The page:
Williams went on to work as a cook, laundress, and part-time nurse in New Mexico and Colorado. Years later, her declining health led to a hospitalization from 1890 to 1891. In June 1891, Williams applied for a military disability pension. A doctor concluded that she did not qualify, and the Pension Bureau cited the fact that her Army service was not legal. It is estimated that Williams died between 1892 and 1900. Her final resting place is also unknown.
American women have disguised themselves as men in order to serve since the Revolutionary War. Williams, however, was the first known African-American to do so. She is also the only known woman to disguise herself as a man during the Indian Wars. Her fierce independence and determination to serve are hallmarks of the American spirit that she, and so many others before and after her, have sought to defend.
Bronze bust of Cathay Williams at the Richard Allen Cultural Center in Fort Leavenworth, Kansas (Buffalo Soldier Monument Committee)
In our increasingly divided political world, it’s important to take the time to realize that no President of the United States takes office hoping to be remembered as the worst to ever hold the office. And even though one out of our 45 historical Presidents has to hold that position, I’m sorry to tell you that it’s not one of the Presidents who ever held the office in our lifetimes.
Part two of this series that highlights the most patriotic moments of every Presidency covers Presidents 12-22, from Zachary Taylor to Grover Cleveland. It also includes James Buchanan, which is interesting because Buchanan jokes have been hard to come up with since 1881.
Zachary Taylor had been serving the United States in the Army all the way back to the War of 1812. But by the time came for war with Mexico, Taylor was a general – and a good one. Beating the Mexicans paved his way to the White House.
What’s more patriotic than 30-plus years destroying America’s enemies? As President, Taylor didn’t serve long, but like Andrew Jackson, he asserted the authority of the federal government over the states at a time when it was most important. When Texas and New Mexico entered a border dispute, Taylor stepped in and settled the land boundary. When Texas refused to comply, Taylor threatened to lead an Army – himself – down to Texas, saying everyone there “taken in rebellion against the Union, would hang with less reluctance than hanging deserters and spies in Mexico.”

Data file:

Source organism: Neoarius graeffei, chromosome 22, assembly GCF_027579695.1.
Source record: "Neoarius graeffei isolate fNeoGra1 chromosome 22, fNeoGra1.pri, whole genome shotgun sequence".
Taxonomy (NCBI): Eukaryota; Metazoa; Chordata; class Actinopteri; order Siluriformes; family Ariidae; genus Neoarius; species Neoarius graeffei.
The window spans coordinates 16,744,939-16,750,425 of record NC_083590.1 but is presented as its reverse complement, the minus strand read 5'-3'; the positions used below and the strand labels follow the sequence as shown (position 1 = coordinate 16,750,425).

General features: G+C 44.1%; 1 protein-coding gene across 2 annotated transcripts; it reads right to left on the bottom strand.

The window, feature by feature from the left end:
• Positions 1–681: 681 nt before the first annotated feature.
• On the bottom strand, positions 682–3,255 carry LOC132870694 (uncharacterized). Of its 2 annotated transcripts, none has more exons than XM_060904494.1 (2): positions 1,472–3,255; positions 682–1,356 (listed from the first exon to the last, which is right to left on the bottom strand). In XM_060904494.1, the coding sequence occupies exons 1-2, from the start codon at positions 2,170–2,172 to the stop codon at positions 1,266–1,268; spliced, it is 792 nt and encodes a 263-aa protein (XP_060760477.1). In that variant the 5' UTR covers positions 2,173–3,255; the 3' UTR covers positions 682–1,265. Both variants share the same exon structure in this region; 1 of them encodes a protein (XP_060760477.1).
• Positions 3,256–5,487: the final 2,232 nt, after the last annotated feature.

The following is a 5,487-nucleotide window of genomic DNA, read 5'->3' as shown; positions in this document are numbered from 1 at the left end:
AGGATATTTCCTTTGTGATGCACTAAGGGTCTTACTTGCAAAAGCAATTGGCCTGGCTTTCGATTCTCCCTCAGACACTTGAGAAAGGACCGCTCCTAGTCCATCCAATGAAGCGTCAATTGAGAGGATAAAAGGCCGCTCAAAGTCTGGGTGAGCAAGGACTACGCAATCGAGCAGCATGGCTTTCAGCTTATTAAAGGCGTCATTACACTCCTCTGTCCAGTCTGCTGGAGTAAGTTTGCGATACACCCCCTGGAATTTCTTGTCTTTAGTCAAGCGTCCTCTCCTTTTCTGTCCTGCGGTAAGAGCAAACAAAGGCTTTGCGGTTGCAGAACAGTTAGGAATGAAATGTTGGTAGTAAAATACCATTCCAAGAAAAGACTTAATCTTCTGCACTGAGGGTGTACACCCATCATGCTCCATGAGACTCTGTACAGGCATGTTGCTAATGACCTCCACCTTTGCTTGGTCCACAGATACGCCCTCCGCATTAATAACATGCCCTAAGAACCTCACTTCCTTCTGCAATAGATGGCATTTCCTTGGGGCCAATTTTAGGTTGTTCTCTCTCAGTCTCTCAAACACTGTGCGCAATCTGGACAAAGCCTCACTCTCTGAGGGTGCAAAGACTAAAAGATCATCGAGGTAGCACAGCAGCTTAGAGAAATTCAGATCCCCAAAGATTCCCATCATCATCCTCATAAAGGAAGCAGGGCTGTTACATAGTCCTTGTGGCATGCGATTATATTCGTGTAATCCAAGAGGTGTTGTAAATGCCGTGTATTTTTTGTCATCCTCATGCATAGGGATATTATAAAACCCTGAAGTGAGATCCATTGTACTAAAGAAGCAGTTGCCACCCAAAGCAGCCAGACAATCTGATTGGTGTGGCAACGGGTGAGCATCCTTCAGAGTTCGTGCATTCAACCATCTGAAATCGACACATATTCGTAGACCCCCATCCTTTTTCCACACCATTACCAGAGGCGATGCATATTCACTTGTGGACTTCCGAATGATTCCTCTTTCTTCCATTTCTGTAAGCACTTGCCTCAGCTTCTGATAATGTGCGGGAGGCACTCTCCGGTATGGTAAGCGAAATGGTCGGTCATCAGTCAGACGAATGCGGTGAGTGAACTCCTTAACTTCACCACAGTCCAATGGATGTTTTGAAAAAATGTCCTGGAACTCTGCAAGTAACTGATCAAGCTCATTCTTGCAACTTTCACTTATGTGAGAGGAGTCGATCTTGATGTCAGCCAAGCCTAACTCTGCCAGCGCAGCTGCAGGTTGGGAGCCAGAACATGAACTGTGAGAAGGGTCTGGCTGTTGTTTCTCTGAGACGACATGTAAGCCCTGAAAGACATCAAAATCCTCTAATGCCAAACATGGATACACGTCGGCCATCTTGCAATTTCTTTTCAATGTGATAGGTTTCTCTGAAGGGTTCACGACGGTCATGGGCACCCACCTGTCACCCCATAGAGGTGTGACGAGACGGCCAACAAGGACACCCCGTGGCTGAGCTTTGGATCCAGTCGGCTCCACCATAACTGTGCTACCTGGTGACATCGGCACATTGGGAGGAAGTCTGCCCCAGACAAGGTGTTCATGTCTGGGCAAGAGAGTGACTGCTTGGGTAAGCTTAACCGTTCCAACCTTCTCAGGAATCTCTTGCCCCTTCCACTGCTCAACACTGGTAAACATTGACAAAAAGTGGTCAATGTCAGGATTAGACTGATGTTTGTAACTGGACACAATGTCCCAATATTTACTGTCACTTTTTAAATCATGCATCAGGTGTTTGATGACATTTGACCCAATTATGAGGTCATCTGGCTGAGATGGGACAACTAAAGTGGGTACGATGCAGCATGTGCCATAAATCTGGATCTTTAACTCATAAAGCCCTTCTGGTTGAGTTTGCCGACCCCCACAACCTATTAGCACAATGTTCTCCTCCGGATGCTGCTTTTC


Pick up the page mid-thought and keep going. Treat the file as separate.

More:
That’s a Commander-In-Chief.
Not terribly good with handling ongoing domestic trouble, Millard Fillmore was definitely not going to take shit from some other country.
Fillmore took office after Taylor died from an intestinal ailment involving fruit and iced milk. Fillmore, true to the duties of Vice-President took office to finish up Taylor’s term. It was lucky for France and Portugal that President Taylor was uninterested in foreign affairs, but President Fillmore certainly was.
When Fillmore found out that France, under Napoleon III, was meddling in the affairs of Hawaii, he issued them a stern warning – those were in the American sphere of influence. He also sought money owed to the U.S. from Portugal and sent Commodore Matthew Perry to Japan to open the island nation up for trade… American trade.
The second installment of this list will include many Presidents that are in the running for the title of “worst.” Franklin Pierce is perpetually nominated for the dubious honor. While the former general’s patriotism is beyond reproach, his skills in office definitely are not. To make matters worse, his tenure is also ranked as one of the least memorable.
What’s most patriotic about Pierce’s tenure is that Pierce ended up losing his party’s nomination for re-election and he accepted that outcome, stepping aside for the election of 1856. The peaceful transfer of power is a central tenet to American Democracy and Pierce more than upheld that tradition.
Called “Old Buck” in his later years.
Here it is: the actual worst president ever. As I’ve noted time and again, even James Buchanan didn’t enter office wanting to be the worst. He genuinely thought he was doing what was best for the United States. What he did, however, was absolutely not the best thing for the United States. Even though his tenure is overshadowed by his inaction on the eve of the Civil War, it wasn’t entirely without patriotic moments.
In 1855, the USS Water Witch was fired on by guns from a Paraguayan fort while surveying the Rio de la Plata basin. The attack killed the Water Witch’s helmsman. In response, Buchanan sent a U.S. Navy Squadron of 19 ships to Paraguay (which included the refurbished Water Witch). Paraguay apologized to the United States, paid an indemnity to the family of the Water Witch’s helmsman, and granted favorable trade status to the U.S. — all without firing a shot.
Finally, a President with a beard takes office.
The night is darkest just before dawn. When Lincoln took office, seven states already seceded from the Union. Lincoln tried many last-minute measures to hold the Union together, including writing a letter to each governor individually, reminding them that he wasn’t coming for them and that a Constitutional convention to make an amendment respecting the rights of the states was possible. It was all for naught.
When he determined the Civil War was coming whether he liked it or not, he was decisive. He quickly authorized the formation of the Union Army, helped create a Union strategy to blockade and attack the Confederacy, soothed the fears of border states that might have otherwise seceded, and paid close attention to foreign policy to keep foreign powers from supporting the Confederacy. He eventually found the right combination of Army leadership in Generals Ulysses S. Grant and William T. Sherman, who helped bring the South to its knees.
Lincoln’s deft political prowess and patience allowed him to free the slaves in the states that were in rebellion and then, after the Election of 1864, when the Congress was packed with fellow Republicans, freed the slaves everywhere in the United States.
“Man, Abraham Lincoln is a tough act to follow. How am I supposed to compete with that?” – Andrew Johnson